Charles Spence

Crossmodal Correspondences
Looking for links between sound symbolism, synaesthesia & their application to multisensory marketing

“Are lemons fast or slow?”; “Is carbonated water round or angular?”; Most people agree on their answers to these questions. These are examples of correspondences, that is, the tendency for a feature, in one sensory modality, either physically present, or merely imagined, to be matched (or associated) with a feature, either physically present, or merely imagined, in another modality. Crossmodal correspondences appear to exist between all pairings of senses, and have been shown to affect everything from people’s speeded responses to their performance in unspeeded psychophysical tasks. While some correspondences are culture-specific (e.g., the correspondence between angularity and bitterness), others are likely to be universal (e.g., the correspondence between auditory pitch and visual or haptic size, for example). Intriguingly, some animals (e.g., chimpanzees), as well as young infants, appear to be sensitive to certain crossmodal correspondences. In this talk, I will discuss a number of the explanations that have been put forward to account for the existence of crossmodal correspondences. I will also examine the relationship between crossmodal correspondences and sound symbolism, and tackle the thorny question of whether crossmodal correspondences should be thought of as a kind of synaesthesia that is common to us all. Finally, I will highlight some of the latest marketing applications that are now emerging from basic research on crossmodal correspondences in the design of everything from beverage labels through to the music you listen to while drinking your coffee (or cognac), and the dishes that are starting to appear at modernist restaurants.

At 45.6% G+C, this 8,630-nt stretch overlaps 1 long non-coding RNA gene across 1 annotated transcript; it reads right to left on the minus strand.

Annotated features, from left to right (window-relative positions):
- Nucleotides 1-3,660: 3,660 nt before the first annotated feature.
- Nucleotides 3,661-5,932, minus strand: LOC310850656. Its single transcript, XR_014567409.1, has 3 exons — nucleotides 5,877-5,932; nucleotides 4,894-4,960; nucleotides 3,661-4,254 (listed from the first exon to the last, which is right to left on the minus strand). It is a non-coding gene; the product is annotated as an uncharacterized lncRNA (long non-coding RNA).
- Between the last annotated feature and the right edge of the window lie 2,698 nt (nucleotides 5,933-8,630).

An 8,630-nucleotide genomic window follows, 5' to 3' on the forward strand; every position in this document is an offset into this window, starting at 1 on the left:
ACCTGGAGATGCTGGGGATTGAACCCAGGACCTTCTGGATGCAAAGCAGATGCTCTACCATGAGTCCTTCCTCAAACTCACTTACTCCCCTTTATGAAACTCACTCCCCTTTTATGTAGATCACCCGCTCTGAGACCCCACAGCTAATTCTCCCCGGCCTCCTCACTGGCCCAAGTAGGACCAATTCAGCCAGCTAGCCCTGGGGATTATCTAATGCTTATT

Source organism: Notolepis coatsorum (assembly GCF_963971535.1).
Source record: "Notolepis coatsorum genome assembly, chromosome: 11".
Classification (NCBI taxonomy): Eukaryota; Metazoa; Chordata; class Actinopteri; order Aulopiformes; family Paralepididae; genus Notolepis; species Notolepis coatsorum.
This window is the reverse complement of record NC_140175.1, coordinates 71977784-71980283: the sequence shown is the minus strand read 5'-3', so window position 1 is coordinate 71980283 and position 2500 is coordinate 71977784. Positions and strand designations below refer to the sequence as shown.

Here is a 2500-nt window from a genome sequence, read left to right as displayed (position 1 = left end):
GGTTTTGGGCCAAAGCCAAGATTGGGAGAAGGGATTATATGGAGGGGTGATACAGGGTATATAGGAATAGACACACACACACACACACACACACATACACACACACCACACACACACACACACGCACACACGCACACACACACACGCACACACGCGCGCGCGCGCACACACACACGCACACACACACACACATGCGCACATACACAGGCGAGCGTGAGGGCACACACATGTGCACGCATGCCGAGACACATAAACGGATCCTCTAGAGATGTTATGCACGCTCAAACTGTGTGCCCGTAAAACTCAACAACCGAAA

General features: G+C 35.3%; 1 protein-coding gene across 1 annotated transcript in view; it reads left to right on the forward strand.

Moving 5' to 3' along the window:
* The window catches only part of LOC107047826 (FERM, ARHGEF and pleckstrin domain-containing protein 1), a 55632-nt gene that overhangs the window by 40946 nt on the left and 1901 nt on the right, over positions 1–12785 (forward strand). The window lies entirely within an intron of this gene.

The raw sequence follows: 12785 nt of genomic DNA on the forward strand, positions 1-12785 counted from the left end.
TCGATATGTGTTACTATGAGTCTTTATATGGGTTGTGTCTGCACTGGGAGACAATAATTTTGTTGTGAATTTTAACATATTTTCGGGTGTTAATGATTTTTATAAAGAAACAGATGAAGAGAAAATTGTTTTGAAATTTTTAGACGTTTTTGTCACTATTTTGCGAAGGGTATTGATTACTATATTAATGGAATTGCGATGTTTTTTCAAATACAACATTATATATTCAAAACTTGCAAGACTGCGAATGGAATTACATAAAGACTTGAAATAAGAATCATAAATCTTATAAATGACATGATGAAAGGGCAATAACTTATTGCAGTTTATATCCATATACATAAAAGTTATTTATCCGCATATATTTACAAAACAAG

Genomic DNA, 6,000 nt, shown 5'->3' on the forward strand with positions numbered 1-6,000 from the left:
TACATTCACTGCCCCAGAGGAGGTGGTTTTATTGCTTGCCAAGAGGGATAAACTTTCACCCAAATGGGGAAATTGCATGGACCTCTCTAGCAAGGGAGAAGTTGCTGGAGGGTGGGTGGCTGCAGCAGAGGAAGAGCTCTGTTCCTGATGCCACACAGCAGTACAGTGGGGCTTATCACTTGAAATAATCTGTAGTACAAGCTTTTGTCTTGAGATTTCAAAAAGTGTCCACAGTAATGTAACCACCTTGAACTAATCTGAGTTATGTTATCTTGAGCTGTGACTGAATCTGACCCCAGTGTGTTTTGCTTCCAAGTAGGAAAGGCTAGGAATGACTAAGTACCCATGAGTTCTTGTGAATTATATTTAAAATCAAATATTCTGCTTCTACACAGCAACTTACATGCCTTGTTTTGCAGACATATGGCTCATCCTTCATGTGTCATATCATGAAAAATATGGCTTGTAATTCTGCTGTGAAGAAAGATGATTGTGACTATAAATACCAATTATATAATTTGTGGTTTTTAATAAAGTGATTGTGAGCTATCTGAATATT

18 APR 2017 | A00.07 Donders room Spinozagebouw | 12.30 – 14.00

Spence, C. (2011). Crossmodal correspondences: A tutorial review. Attention, Perception, & Psychophysics, 73, 971-995.

Spence, C. (2012). Managing sensory expectations concerning products and brands: Capitalizing on the potential of sound and shape symbolism. Journal of Consumer Psychology, 22, 37-54.

Spence, C. (2012). Synaesthetic marketing: Cross sensory selling that exploits unusual neural cues is finally coming of age. The Wired World in 2013, November, 104-107.